Today, around 90 countries fly military drones, ranging in size from the Global Hawk, with its 40m wingspan, 6,800kg weight and $131.4 million price ticket, right down to the likes of the diminutive 18g Black Hornet costing just $40,000.
With widespread agreement that UAVs are the future of warfare, and the scope of missions they can be tasked with growing apace, they are one of the hottest sectors for R&D as drone manufacturers and defence departments focus on perfecting flexibility, endurance and autonomy. It seems the age-old trade off between the higher speeds and longer range of fixed-wing aircraft and the flexibility that rotor-wings enjoy to hover, take-off and land vertically may soon be a thing of the past for future drone designers.
A new concept technology for ‘Adaptable UAVs’ has been unveiled by a team of BAE Systems engineers and Cranfield University students that could see the next generation of military UAVs built to be able to alternate between fixed and rotor flight modes within the same mission.
Envisioned as a donut-shaped fuselage between two fixed wings, this propeller-driven hybrid design is able to be launched and recovered via a special pole that docks with the Adaptable UAV through the central hole in the drone’s body. Using this method, several individual UAVs can be held in a kebab-like stack for release from the ground, surface vessels or submarines, or dropped from larger aircraft in a deployment module hanging beneath a parachute.
By tilting one of its two engines so that they face in opposing directions, the UAV spins around its central axis, effectively turning its wings into a rotor and allowing it to leave the pole. Once clear, tilting the engine back to face forward once again, the aircraft can fly to its destination in a conventional fixed-wing mode, with the option to hover, or re-dock with a recovery pole as required by simply switching to the fore-and-aft-facing engine configuration.
Integrated within the Adaptable UAV itself would be a range of novel technologies, including adaptive flight control and advanced navigation and guidance systems, which will help it fulfil a spectrum of potential missions in complex, cluttered operating environments.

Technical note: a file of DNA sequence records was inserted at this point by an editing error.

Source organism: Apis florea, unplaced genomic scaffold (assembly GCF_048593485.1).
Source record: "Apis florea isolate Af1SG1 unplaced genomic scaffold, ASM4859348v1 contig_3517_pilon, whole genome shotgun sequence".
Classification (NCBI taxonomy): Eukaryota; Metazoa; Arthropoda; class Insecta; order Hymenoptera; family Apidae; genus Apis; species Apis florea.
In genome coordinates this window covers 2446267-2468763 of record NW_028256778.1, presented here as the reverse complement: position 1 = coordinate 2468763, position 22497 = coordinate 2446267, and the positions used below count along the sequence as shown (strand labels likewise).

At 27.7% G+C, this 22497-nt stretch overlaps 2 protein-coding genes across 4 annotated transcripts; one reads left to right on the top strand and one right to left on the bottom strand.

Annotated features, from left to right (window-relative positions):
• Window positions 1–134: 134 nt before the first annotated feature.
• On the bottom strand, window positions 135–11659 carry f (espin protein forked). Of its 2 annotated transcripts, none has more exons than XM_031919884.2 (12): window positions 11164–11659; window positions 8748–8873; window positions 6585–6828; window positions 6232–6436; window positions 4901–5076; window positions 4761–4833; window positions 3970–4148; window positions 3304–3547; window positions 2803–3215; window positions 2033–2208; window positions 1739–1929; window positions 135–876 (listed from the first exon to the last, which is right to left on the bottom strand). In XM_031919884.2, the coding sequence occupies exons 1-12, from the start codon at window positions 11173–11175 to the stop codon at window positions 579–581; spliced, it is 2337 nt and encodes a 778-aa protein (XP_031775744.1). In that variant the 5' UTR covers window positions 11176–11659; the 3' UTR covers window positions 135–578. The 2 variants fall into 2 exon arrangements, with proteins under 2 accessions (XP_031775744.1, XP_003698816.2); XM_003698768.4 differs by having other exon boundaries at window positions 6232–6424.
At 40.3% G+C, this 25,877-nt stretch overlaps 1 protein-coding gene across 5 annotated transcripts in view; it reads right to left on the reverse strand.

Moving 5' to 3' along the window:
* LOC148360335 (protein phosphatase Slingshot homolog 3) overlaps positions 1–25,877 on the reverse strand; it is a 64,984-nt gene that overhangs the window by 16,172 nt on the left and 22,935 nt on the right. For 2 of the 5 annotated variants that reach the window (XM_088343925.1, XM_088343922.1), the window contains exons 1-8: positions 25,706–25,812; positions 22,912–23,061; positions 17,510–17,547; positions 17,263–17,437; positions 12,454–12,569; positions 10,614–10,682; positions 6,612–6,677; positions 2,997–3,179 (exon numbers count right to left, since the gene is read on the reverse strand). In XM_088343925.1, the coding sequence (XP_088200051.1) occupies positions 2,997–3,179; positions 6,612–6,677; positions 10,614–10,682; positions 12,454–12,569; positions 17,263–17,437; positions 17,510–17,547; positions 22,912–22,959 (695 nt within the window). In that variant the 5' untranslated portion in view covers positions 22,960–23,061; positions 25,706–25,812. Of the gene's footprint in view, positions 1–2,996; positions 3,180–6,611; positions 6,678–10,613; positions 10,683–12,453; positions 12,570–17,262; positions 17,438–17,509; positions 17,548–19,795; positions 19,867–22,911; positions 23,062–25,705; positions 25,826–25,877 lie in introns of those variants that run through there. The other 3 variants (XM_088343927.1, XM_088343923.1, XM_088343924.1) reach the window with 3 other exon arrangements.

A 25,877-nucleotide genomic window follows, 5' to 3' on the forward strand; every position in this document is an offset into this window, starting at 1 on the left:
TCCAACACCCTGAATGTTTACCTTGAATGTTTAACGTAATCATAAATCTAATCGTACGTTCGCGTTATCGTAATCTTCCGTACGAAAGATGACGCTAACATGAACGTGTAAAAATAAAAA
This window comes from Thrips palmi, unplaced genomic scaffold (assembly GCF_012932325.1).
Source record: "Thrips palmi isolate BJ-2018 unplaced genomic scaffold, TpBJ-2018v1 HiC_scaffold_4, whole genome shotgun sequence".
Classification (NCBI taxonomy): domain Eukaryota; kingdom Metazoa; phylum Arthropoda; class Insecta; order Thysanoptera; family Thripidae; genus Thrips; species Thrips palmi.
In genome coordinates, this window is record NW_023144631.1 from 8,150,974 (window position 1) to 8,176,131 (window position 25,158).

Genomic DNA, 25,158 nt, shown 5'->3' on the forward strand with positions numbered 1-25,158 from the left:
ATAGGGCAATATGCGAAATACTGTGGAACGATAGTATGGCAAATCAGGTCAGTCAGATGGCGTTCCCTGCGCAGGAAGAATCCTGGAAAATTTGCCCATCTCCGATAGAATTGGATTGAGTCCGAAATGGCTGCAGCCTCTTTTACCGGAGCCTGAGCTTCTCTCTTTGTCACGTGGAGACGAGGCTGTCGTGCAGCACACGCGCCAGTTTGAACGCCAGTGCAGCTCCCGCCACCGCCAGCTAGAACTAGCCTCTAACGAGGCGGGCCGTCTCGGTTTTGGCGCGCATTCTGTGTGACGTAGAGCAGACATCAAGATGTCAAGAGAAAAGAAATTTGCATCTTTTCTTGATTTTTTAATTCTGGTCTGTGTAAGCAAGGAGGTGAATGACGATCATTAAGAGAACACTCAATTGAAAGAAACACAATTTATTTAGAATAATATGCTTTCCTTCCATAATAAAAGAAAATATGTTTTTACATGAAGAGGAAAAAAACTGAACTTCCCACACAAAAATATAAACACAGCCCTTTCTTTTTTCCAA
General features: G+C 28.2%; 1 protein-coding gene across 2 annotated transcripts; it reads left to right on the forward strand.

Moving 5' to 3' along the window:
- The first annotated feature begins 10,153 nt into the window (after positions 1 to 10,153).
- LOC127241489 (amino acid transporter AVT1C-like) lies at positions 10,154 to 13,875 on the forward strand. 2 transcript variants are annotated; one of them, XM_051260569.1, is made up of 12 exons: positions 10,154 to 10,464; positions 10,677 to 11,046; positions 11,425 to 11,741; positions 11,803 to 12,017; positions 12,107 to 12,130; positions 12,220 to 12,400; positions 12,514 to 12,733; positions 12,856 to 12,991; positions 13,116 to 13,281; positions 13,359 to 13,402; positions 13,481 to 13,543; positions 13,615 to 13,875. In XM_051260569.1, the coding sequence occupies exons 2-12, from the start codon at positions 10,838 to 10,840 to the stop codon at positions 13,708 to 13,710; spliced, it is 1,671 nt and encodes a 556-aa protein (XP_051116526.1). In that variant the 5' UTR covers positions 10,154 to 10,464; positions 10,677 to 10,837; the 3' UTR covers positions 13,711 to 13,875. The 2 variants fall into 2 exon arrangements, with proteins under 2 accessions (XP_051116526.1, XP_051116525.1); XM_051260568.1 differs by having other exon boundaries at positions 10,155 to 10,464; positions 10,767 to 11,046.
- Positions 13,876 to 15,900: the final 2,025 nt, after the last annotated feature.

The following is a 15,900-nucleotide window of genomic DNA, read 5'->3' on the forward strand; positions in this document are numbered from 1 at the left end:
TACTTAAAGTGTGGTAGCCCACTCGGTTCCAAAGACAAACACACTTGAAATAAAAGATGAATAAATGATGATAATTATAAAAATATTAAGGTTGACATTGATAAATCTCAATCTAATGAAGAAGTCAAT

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With the rise of military operations in urban areas, and the growing sophistication of air defences, the BAE/Cranfield group think this kind of hybrid drone technology could give tomorrow’s military the kind of edge they will need in future conflicts.
Martin UAV’s V-Bat offers an alternative solution to the rotor-wing/fixed-wing conundrum, which is based on technology that is available today, and according to the company, the US Army, Navy and Marine Corps have already all been showing an interest in the aircraft.
The V-Bat brings the operational convenience of vertical take-off and landing, coupled with the high endurance and performance of a conventional fuselage and fixed wing design. Driven by a mechanically simple, 183cc 2-stroke propulsion unit that uses a single enclosed fan for both vertical and horizontal flight, the aircraft requires no launch or recovery equipment and can operate from an area of just 20 square feet (1.8m2).
Able to stay aloft for more than eight hours at 45kts, it can carry a swiftly changeable payload of five pounds (2.2kg), which can include electro-optical and infrared systems, laser designators and signals intelligence with 4G LTE data links, potentially playing a critical mission role at the tactical level.